New agency pay-for-performance initiatives are highly vulnerable to bias and need extra evaluation and money to succeed, several witnesses told a House subcommittee on Tuesday.
Human capital experts and union representatives pointed to pay systems at the Securities and Exchange Commission and the Internal Revenue Service to make their case before the House Oversight and Government Reform Subcommittee on the Federal Workforce.
In September 2007, an arbitrator ruled that SEC's new pay system held vague and subjective performance requirements and discriminated against African Americans and employees age 40 and over. Meanwhile, employees have demonstrated little buy-in for pay reforms at the IRS.
"The implementation of these systems must be evaluated with the same intensity that the Bush administration, and other pay-for-performance proponents, advocated that these systems be implemented," said subcommittee Chairman Danny Davis, D-Ill.
Richard Spires, IRS deputy commissioner for operational support, said despite some setbacks, pay for performance was making his agency more effective. But Diego Ruiz, SEC executive director, told the committee that SEC planned to suspend pay for performance until the agency could fully implement a sound performance management system.
Max Stier, president of the nonprofit Partnership for Public Service in Washington, agreed with the claims about the impact of pay for performance, noting that the government must replace the decades-old General Schedule to gain a more competitive edge in the war for talent. He cautioned lawmakers against moving back to the GS system, noting that doing so would likely have greater costs than benefits. "None of the alternative personnel systems has been 'magic bullets,' but over time, most have been improvements over what existed previously."
But Colleen Kelley, president of the National Treasury Employees Union, said the GS system could be performance-based if implemented properly. She said the administration has moved quickly to implement "ill-conceived" and costly pay-for-performance systems without first requiring agencies to use existing flexibilities such as telework and student loan repayment programs available under the GS system.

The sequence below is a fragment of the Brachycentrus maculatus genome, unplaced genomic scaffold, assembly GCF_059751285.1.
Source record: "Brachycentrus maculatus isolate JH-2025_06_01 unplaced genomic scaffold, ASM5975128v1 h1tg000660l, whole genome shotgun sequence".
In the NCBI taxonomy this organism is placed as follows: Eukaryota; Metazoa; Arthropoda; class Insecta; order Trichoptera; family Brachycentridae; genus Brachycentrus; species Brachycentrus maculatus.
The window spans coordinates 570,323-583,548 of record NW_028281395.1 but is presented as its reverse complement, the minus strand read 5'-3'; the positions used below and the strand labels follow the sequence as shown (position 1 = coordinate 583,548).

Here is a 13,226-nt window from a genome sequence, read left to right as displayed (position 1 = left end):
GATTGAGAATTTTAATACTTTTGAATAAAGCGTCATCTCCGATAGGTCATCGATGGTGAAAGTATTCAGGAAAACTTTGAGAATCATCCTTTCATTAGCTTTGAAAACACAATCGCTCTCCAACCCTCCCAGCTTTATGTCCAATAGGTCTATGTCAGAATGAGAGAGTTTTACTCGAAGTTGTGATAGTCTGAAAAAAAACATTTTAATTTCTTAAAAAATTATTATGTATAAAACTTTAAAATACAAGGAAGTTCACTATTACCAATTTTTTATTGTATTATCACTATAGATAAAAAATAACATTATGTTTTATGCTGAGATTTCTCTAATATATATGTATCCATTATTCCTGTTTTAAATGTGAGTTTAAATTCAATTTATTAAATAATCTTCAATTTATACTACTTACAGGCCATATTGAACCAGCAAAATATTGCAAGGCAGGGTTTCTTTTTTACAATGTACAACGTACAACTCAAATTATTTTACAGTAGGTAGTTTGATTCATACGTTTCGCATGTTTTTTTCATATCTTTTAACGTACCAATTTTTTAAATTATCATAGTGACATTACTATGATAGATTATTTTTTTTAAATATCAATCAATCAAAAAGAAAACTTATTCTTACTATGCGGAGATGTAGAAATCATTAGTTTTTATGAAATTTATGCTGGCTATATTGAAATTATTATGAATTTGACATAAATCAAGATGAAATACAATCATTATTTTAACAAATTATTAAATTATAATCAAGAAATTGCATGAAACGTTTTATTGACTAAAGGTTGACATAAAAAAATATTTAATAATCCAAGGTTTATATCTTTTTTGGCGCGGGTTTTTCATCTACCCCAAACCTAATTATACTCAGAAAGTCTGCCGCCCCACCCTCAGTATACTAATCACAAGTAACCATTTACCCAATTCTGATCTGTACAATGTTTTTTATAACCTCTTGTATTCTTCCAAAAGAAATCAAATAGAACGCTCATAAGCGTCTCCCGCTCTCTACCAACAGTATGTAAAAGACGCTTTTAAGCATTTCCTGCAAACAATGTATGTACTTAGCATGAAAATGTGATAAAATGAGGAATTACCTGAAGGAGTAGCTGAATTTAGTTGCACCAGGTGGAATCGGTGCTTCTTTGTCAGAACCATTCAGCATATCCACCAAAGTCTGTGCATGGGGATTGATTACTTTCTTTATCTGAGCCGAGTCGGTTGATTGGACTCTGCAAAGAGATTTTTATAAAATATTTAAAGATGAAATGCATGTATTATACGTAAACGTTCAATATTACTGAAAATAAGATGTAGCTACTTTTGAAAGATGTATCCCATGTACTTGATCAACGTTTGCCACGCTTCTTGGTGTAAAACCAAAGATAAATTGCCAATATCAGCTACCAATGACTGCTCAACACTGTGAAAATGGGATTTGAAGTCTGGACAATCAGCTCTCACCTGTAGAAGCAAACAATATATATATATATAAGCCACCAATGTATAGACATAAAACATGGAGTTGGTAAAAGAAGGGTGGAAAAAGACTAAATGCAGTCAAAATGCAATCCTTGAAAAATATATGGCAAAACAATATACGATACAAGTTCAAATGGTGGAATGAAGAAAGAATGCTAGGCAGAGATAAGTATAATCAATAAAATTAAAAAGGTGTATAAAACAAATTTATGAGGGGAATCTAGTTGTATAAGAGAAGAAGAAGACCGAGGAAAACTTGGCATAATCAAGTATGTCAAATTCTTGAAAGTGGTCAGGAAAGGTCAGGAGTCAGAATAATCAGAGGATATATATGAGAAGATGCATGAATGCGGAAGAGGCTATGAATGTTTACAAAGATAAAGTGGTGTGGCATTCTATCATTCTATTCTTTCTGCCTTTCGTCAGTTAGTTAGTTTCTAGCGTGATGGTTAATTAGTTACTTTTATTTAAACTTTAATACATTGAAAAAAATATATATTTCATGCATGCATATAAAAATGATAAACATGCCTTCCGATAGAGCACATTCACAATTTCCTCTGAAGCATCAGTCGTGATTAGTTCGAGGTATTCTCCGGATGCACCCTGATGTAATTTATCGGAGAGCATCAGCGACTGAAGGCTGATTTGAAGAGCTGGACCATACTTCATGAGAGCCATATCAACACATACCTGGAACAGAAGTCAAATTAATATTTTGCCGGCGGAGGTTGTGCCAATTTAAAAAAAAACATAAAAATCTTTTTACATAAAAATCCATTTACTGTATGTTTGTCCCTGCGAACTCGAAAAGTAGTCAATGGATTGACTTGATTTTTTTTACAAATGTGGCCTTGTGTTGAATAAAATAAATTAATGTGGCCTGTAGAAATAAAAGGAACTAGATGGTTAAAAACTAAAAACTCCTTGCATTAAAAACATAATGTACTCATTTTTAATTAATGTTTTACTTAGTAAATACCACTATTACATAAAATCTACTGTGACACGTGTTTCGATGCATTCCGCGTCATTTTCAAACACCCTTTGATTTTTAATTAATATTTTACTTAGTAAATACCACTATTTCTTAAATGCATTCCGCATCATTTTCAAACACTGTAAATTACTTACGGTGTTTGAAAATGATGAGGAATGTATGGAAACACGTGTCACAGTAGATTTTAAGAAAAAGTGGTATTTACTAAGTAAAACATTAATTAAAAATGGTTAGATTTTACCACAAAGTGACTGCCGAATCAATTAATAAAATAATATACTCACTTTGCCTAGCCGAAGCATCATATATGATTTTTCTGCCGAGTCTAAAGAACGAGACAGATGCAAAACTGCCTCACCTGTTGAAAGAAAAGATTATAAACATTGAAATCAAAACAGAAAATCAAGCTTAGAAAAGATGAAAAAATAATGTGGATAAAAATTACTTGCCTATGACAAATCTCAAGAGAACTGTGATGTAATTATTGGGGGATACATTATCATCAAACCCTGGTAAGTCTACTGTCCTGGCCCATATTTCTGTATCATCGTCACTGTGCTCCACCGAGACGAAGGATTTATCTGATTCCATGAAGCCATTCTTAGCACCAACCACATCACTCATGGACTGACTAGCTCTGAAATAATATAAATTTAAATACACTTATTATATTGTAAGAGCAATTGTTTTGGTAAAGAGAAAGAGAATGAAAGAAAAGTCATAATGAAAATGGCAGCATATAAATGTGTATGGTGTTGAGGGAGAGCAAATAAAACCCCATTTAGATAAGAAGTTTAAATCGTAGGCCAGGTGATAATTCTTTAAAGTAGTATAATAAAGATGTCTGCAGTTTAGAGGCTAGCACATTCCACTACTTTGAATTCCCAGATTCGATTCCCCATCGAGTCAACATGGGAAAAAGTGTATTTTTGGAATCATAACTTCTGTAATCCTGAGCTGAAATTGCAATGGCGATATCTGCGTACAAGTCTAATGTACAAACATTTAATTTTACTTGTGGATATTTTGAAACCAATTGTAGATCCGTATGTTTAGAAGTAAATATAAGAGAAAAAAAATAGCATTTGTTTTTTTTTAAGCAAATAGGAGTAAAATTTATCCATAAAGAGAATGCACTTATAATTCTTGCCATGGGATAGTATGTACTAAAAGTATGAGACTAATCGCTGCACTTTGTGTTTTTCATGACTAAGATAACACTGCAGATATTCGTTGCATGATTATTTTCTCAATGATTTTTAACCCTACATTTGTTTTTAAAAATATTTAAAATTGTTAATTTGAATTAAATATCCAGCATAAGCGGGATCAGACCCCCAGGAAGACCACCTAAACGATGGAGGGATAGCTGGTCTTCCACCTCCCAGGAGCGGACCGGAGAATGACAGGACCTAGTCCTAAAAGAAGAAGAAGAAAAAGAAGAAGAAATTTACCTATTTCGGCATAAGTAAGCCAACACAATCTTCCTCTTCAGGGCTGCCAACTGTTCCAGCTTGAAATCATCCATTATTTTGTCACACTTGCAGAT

Witnesses also testified that employee performance criteria must be validated by Congress, employees and employee representatives to ensure systems will be age and race neutral. But Charles Fay, a professor of labor and management relations at Rutgers University, said validating every employee's performance appraisal would be a daunting task.
Del. Eleanor Holmes Norton, D-D.C., said similar private-sector pay reforms have resulted in litigations, with the validation of performance criteria costing companies millions of dollars. "It'd be a waste of taxpayers' money," she said.
Money for pay raises -- or lack of it -- is at the root of the government's problem with implementing pay for performance, according to Charles Tiefer, a professor at the University of Baltimore School of Law. "You have to rob Mary to pay Peter and Paul," he said. "If you don't put money into it, you don't have any net winners or losers."
Reports of higher pay increases for employees under the Pentagon's new pay-for-performance system are misleading, said John Gage, president of the American Federation of Government Employees. He argued that because Defense was using the same amount of funds for pay raises as it did under the General Schedule, employees receiving acceptable ratings must take lower raises in order to fund higher raises for those at the top.
Gage urged the committee to demand data from the Pentagon that described the distribution of pay adjustments, including the age, gender and race distribution of employees subject to each pay pool.
Davis questioned whether it was reasonable for Congress to intervene in every agency's pay-for-performance attempt to ensure the systems are fair, equitable and have employees' support. "This leaves the subcommittee with no choice but to legislate and effect change," he said.
Norton called for a cautious approach to pay for performance in the federal government. "Before the end of this year, we have to find a way to roll back pay for performance so we do not subject ourselves to inevitable litigation or lose federal employees at the height of when we're trying to keep them," she said.